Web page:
Pension schemes’ risk appetite predicted to increase post-Covid

The risk appetite of pension schemes and other institutional investors is expected to increase over the next two years, according to research from Nickel Digital Asset Management.

It found that 25 per cent of professional investors believe risk appetite from pension schemes will increase ‘dramatically’, while 47 per cent expect there to be a slight rise.

Conversely, 9 per cent felt that risk appetite would decline over the next two years.

The most commonly cited reason as to why they believe institutional investors will be taking on more risk is that economic and fiscal policies from governments will ensure that riskier asset classes will remain attractive, with 62 per cent citing this as a factor.

Half (50 per cent) stated that one of the drivers would be strong economic growth as the world recovers from the Covid-19 pandemic, while a third (33 per cent) said low returns on bonds and cash mean investors will be prepared to take on more risk to meet their investment targets.

More than a quarter (29 per cent) cited strong transparency and regulation around cryptocurrencies and other digital assets as a driver to greater risk appetite, while 15 per cent said the same about risker asset classes.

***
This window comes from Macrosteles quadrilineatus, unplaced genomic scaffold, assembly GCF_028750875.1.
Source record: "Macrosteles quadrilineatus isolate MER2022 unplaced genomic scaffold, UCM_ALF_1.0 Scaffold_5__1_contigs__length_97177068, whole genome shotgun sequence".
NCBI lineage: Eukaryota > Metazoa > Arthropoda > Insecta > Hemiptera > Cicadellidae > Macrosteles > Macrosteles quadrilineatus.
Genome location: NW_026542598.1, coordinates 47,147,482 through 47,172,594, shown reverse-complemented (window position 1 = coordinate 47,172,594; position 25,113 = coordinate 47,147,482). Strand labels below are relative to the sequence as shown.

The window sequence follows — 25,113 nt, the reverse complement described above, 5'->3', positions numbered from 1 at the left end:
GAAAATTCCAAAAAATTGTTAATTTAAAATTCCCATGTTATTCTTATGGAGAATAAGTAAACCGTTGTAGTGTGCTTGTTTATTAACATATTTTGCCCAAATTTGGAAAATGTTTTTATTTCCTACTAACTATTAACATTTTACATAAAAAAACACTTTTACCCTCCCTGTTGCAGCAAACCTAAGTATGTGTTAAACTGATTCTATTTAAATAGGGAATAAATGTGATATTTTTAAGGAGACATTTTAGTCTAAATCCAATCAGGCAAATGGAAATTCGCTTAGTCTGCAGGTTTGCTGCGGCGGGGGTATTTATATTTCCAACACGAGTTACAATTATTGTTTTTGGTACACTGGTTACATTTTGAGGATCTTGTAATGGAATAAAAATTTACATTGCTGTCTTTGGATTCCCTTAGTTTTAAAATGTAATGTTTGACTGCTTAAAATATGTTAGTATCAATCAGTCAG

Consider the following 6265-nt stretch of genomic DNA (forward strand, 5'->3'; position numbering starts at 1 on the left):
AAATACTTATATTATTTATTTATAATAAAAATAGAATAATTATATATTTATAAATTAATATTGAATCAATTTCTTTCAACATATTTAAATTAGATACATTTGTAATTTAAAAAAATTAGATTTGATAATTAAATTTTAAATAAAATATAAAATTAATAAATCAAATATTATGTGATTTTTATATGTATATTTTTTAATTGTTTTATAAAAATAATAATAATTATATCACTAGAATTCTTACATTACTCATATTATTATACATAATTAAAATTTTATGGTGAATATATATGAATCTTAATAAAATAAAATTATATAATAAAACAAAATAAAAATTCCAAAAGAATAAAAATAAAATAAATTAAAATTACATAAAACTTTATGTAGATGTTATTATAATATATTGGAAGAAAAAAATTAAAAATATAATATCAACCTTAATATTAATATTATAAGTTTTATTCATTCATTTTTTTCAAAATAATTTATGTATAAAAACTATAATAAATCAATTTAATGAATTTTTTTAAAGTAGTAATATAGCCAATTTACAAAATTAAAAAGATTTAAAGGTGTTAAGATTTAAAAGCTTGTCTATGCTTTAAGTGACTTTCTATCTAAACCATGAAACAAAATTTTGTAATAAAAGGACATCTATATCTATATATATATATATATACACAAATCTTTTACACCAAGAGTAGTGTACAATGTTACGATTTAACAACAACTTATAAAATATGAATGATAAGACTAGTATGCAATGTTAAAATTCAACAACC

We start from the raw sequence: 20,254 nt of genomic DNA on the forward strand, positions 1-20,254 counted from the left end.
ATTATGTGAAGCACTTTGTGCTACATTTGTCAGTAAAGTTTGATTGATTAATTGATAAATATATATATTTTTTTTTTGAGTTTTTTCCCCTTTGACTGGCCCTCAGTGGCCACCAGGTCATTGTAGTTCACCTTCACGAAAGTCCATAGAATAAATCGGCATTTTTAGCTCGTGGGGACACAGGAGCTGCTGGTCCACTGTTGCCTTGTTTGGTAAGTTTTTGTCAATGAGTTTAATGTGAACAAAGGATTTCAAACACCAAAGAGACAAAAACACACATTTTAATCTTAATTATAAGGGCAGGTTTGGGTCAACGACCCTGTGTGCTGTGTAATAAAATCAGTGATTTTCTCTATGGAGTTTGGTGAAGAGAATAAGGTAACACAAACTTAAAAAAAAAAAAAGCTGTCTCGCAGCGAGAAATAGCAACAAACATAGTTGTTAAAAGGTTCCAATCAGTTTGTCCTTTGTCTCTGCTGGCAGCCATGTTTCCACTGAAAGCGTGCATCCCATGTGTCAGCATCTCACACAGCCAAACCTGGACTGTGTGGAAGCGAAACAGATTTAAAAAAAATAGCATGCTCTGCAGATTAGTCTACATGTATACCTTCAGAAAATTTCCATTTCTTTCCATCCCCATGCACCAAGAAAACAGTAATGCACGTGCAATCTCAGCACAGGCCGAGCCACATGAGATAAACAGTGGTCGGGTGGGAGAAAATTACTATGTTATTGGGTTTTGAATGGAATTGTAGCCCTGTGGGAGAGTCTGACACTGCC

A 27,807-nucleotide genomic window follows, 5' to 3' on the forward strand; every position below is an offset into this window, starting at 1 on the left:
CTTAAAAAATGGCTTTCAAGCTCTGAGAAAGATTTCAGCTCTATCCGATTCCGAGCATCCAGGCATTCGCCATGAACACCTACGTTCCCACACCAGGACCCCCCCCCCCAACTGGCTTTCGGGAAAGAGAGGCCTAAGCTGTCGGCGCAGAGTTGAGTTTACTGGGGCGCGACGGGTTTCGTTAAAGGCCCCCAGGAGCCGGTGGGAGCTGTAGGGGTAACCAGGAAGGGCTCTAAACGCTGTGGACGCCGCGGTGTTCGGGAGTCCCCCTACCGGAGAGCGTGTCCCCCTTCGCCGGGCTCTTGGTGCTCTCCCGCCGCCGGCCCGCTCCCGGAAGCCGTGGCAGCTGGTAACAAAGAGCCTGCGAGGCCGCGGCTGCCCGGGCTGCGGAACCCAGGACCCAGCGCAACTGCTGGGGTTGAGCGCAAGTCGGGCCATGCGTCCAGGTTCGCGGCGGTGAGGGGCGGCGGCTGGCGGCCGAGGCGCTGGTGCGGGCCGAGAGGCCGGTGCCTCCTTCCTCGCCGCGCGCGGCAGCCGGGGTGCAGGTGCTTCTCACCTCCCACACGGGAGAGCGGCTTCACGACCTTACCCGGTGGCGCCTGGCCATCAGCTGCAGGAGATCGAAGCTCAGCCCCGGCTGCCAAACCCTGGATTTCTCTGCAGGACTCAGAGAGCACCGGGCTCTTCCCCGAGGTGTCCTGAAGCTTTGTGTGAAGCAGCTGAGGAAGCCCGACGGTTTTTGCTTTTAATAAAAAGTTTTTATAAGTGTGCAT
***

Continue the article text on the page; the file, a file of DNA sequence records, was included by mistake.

“A combination of poor returns on bonds and cash, favourable economic and fiscal policies, and greater transparency and regulation in the investment management world is fuelling a growing appetite for risk amongst institutional investors,” commented Nickel co-founder and CEO, Anatoly Crachilov.

“However, to capitalise on this, fund managers focusing on riskier asset classes need to ensure the highest levels of risk management, transparency and reporting to help ensure that pension funds and other institutional investors remain within their risk parameters.

“In that context, we recommend that our clients limit their directional exposure to crypto assets to between 1-3 per cent of their overall portfolio. This allows to capture growth potential of the space, without keeping portfolio risks under control.”

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